Ahem. This is actually the June issue. It was ready to go up about ten days ago, but then I woke up one morning and discovered that my desktop computer, the one attached to the ginormous monitor I use when my eyes aren’t working very well (which is frequently the case), was dead as a mackerel. Monitor OK, power supply functioning, fans fine, various drives OK, but it’s d-e-a-d, Jim.
It’s not like I ever really liked the thing; it was a cheapo sub-$400 Dell I picked up on clearance about three years ago. But it was quiet (I have tinnitus already, thanks), and did have an i5 quad-core processor, so it was pleasingly zippy. Plus which it came with Windows 7, which can be handy, so I set it up to dual-boot with Linux. I’m pretty sure the motherboard just croaked. The ethernet network subsystem had died for no good reason about a year after I bought it, which suggests sub-standard soldering. A little Googling indicated that this particular crapoid Dell model — Vostro 260 — has an astronomical failure rate, usually manifested (often shortly after warranty expiration, of course) as a refusal to boot when every test shows it should.
I back stuff up, so I didn’t lose much aside from several days of trying to get the damn thing to work. You’d think I’d have learned not to trust Dell (I now own four dead Dells, dating back to the early 90s), but it was cheap. Now I’m relying on a ten-year old reconditioned laptop that’s gonna have to last another ten years the way things are going. This is all immensely depressing.
On a cheerier note, as promised, here’s Gus the Cat, boxed and ready to ship along with his sister Phoebe. Gus and Phoebe arrived as tiny kittens one day in our yard, along with their brother Harry, ate some leftover pizza, and decided to stay. Their wayward mother, Kiki, wandered in a few months later, bearing such a remarkable resemblance to the crew that the familial relationship was never in doubt. Sadly, Harry died of a respiratory problem a few years ago, but Gus and Phoebe carry on, each with their own unique and sometimes disturbing personality.
The first hint we had that Gus wasn’t your normal couch-cat came when we caught him trying to open the sun porch door with the car keys clenched in his teeth. That’s only a slight exaggeration; early on Gus demonstrated such awesome door-opening skills that we replaced the European lever-style doorknob on that door with a conventional round one. Gus still opens doors occasionally (we keep the outdoor ones locked now), but for the most part confines himself to opening cupboards and closets.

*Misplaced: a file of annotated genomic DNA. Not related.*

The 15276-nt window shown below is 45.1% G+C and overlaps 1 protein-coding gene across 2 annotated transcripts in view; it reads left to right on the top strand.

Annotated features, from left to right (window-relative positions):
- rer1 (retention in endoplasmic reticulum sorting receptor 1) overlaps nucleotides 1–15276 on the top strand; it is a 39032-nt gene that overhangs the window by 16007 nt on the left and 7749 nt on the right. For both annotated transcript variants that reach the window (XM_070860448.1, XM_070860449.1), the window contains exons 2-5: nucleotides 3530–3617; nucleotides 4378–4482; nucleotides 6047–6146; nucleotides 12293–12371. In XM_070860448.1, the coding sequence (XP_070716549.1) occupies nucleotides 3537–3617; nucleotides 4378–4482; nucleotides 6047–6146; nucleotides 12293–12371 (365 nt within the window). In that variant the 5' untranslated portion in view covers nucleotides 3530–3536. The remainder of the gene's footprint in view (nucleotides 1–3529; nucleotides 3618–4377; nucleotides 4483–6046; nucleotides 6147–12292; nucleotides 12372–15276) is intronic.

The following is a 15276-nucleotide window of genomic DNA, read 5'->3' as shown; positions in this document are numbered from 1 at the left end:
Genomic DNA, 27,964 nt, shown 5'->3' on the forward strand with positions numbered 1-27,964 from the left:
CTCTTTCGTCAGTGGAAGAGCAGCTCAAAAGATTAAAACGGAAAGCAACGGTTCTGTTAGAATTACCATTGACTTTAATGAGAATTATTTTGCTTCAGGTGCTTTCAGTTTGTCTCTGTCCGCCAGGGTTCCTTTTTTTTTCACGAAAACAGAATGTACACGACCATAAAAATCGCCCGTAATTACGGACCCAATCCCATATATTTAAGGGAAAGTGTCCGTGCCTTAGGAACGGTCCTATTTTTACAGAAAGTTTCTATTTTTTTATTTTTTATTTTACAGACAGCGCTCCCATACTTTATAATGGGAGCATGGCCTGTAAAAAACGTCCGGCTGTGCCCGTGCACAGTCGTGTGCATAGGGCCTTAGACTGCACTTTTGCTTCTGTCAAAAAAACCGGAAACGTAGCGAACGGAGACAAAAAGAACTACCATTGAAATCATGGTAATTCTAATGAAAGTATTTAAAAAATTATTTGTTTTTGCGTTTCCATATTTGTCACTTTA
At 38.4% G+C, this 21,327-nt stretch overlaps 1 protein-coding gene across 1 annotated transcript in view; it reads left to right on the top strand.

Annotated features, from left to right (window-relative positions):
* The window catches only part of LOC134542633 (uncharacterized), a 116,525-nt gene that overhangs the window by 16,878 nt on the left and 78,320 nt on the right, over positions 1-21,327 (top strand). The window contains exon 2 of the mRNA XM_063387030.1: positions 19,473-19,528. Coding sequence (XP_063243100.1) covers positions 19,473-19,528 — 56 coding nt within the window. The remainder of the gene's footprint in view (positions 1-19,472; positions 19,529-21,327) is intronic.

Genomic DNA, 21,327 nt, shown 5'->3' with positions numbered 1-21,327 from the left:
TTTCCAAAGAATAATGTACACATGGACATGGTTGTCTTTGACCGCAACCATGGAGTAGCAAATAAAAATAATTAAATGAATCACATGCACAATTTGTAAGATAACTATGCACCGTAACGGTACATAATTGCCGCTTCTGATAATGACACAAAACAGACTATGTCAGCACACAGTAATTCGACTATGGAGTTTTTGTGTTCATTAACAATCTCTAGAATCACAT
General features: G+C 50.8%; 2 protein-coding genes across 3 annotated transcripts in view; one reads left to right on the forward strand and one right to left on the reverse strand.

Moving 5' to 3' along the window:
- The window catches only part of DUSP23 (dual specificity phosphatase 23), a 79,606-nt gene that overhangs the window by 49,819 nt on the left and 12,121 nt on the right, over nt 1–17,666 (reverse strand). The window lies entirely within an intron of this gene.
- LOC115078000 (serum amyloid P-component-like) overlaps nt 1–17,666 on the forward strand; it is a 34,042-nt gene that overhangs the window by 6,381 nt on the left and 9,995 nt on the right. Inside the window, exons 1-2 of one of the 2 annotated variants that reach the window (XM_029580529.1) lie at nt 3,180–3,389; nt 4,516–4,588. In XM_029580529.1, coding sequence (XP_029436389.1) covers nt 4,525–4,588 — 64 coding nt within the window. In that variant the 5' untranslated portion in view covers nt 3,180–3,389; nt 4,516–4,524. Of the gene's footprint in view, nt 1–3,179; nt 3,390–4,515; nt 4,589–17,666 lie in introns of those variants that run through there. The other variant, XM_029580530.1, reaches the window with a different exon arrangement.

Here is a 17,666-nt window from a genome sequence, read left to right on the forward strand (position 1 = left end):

Gus is famous among the other cats for inventing Cat Chow Hockey when he was just a kitten. This sport involves carefully lifting a single bit of chow out of the bowl (optimally located on a high table), placing it on a flat surface, and slapping it with one’s paw so it flies across the room. This gives Gus something to chase and a nice reward at the end. Lather, rinse, repeat. Gus has been known to amuse himself this way for hours at a time. While our dog Pokey was still with us (she died of lymphoma last year), Gus had to race to beat her to the prize. Pokey loved cat chow almost as much as she loved grazing for raccoon scat in the yard.
Gus is also the only cat we have ever had that took pride in teaching tricks to other cats. When we bought a touch-sensitive robot mouse for the gang, they sat around staring at it in torpid puzzlement until Gus stepped forward, tapped the thing to activate its routine (running in circles and cackling maniacally), and then stepped back and looked at the other cats with a “your turn” expression until they got it. Gus is also a master of the “I am everywhere” routine. You’ll see him sound asleep on the bed as you leave the room to go downstairs, but when you get to the living room, there he’ll be, sound asleep (or pretending to be) on the couch. Gus also does this “silent cry” thing where he’ll look at you beseechingly, open his mouth as if to cry, but make no sound. It’s as if he’s too weakened by hunger even to meow. Mama Kiki does exactly the same thing. No shame, any of them. Gus is, incidentally, the reason we unplug the toaster every night.
To return to the computer thing for a moment, I have come to realize lately that any kind of debilitating long-term illness is pretty much a passport to the poorhouse. About nine years ago I signed a deal with a major publisher to write what would be my fifth book, for an advance of, let’s say, enough to buy an economy car new. It was a very good advance at that time; today it would be unheard of for a book on language. Yay! Most money anyone ever offered to pay me for anything! (It’s worth noting, however, that the amount is less impressive when you consider that actually writing the book would probably take 18 months.)
In any case, my euphoria (and the $$$) evaporated a few months later when I was diagnosed with primary progressive multiple sclerosis and I couldn’t finish the book. (I suddenly couldn’t lift my left leg or focus my eyes, among other disturbing symptoms.) Since then it’s been an increasing struggle to a) keep up with my columns and this site, which produces just enough revenue to pay hosting fees and feed a few of the cats, and b) deal with financial emergencies I can’t begin to cover. Our sole car, a trusty Toyota we bought used, is 17 years old (!) and clearly needs some serious repair. After decades of bad dentistry and worse advice, I need full upper and lower dentures, to the tune of ~$5,000. The chances of me ever having $5,000 at one time are pretty clearly zero. I think I’ve figured out why so many folks at the lower end of the economy play Lotto. I’ve considered starting a Kickstarter campaign or something, but it’s not like I need a new kidney. Your contributions and subscriptions, however, will be deeply appreciated.
And now, on with the show….